Our ruling class may have been brazenly wheeling suitcases of cheap plonk past the averted gaze of Metropolitan police officers during the last year of lockdowns, but their voters are increasingly finding themselves destitute, hungry, demoralised and priced out of the cheapest bag of apples at the supermarket.
It was reported last week that the consumer price index (CPI) measure for inflation rose to 5.4% in December, the highest level for nearly 30 years. The CPI and the retail price index (RPI) are used interchangeably to document the rising price levels of groceries and household goods across the UK. Yet they only tell a fragment of the story of inflation, and grossly underestimate the true cost-of-living crisis.
A collection of 700 pre-specified goods that includes a leg of lamb, bedroom furniture, a television and champagne seems a blunt and darkly comical tool for recording the impact of inflated grocery prices in a country where two and a half million citizens were forced by an array of desperate circumstances to use food banks in the last year.
The Smart Price, Basics and Value range products offered as lower-cost alternatives are stealthily being extinguished from the shelves, leaving shoppers with no choice but to “level up” to the supermarkets’ own branded goods – usually in smaller quantities at larger prices.
I have been monitoring this for the last decade, through writing recipes on my online blog and documenting the prices of ingredients in forensic detail. In 2012, 10 stock cubes from Sainsbury’s Basics range were 10p. In 2022, those same stock cubes are 39p, but only available in chicken or beef. The cheapest vegetable stock cubes are, inexplicably, £1 for 10. Last year the Smart Price pasta in my local Asda was 29p for 500g. Today, it is unavailable, so the cheapest bag is 70p; a 141% price rise for the same product in more colourful packaging. A few years ago, there were more than 400 products in the Smart Price range; today there are 87, and counting down.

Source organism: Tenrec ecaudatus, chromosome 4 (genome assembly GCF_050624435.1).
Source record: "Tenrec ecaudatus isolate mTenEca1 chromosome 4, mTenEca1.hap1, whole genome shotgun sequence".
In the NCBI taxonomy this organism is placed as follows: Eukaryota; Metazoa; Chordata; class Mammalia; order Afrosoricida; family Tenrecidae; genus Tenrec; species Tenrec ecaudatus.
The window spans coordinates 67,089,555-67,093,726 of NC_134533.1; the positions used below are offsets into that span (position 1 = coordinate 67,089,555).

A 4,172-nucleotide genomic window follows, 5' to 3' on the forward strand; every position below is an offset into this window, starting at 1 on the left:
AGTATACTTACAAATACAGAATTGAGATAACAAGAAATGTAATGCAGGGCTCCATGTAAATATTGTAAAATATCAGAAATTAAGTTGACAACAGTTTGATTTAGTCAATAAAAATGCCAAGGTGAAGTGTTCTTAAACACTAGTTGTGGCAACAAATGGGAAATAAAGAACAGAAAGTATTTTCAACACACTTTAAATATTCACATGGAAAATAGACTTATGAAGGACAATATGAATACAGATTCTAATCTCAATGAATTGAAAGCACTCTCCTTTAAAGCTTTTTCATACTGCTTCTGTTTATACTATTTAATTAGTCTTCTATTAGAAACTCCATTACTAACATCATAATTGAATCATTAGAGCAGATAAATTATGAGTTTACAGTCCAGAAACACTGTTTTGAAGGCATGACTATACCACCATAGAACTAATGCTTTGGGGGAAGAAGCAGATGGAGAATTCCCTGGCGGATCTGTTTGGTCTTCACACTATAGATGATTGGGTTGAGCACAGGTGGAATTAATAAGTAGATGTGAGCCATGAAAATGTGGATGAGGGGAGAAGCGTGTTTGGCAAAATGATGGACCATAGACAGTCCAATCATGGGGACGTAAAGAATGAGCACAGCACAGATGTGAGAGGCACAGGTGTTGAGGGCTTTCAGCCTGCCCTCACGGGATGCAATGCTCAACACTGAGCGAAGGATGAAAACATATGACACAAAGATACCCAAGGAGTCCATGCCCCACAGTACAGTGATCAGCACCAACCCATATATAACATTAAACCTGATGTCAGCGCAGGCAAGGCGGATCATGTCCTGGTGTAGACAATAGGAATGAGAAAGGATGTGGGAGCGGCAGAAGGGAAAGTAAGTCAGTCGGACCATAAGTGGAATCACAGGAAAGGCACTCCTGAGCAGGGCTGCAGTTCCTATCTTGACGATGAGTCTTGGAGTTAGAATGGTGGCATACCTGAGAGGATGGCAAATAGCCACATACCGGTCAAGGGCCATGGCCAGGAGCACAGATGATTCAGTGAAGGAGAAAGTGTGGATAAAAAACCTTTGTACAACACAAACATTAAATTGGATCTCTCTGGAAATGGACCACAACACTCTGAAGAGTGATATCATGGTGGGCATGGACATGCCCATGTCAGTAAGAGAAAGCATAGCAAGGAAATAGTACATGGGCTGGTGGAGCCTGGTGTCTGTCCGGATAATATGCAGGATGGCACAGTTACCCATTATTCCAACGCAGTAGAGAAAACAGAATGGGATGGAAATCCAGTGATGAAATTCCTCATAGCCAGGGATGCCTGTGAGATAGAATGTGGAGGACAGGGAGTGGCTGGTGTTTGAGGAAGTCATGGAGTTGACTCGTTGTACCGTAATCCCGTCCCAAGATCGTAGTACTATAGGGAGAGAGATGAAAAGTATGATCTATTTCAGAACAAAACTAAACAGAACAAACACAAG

The managing director of Iceland, Richard Walker, stated on ITV on Friday that his stores were losing customers “to food banks, and to hunger”. Not to other competitors, not to better offers, but to starvation, and charity. Iceland has pledged to keep its £1 lines at the flat rate of £1 until the end of the year, a commitment to customers at the sharp end that is rare in the cut-throat world of supermarket retail.
Last Thursday I was contacted on Twitter by an elderly gentleman who confessed he had eaten a teaspoon of toothpaste for his dinner in order to fool himself into thinking he had chewed, swallowed, tasted and digested something. I relayed this, on Good Morning Britain, to the business secretary, Kwasi Kwarteng, who said he was “appalled” that such things happened in Britain today. Appalled but unsurprised, perhaps, considering the eradication of social support has been Conservative policy for 12 long years.
People with very little are often the sharpest of economists and mathematicians, holding dozens of prices in our heads so we can remove objects from the shopping basket at the checkout when the total comes to more than the pittance in our bank account. Juggling late and delayed benefit payments, knocking a bit off each bill to keep the wolves from the door, shopping around for the cheapest school uniform that won’t fall apart in the washing machine, and scrutinising the shelf-edge labels for the “price per 100g” of each product, ignoring the brightly coloured offers.
I have been writing about these things for 10 years now. I have given evidence to multiple parliamentary inquiries, led numerous petitions, been consulted on the School Food Plan and the National Food Strategy, spoken twice at the Conservative party conference, and still the realities of the worst of our collective experiences are dismissed by haughty money men as not matching their theoretical lamb-and-champagne metrics.
So, along with a team of economists, charitable partners, retail price analysts, people working to combat poverty in the UK, ex-staff from the Office for National Statistics and others who have volunteered their time and expertise, I am compiling a new price index – one that will document the disappearance of the budget lines and the insidiously creeping prices of the most basic versions of essential items at the supermarket.
At the very least, it will serve as an irrefutable snapshot of the reality experienced by millions of people. At its best, it may be a warning shot to retailers who keep their £7.50 ready meals and £6 bottles of wine at £7.50 and £6 for a decade, while quadrupling the price of basic stock cubes and broken irregular grains of white rice.
This issue isn’t going anywhere, and neither am I.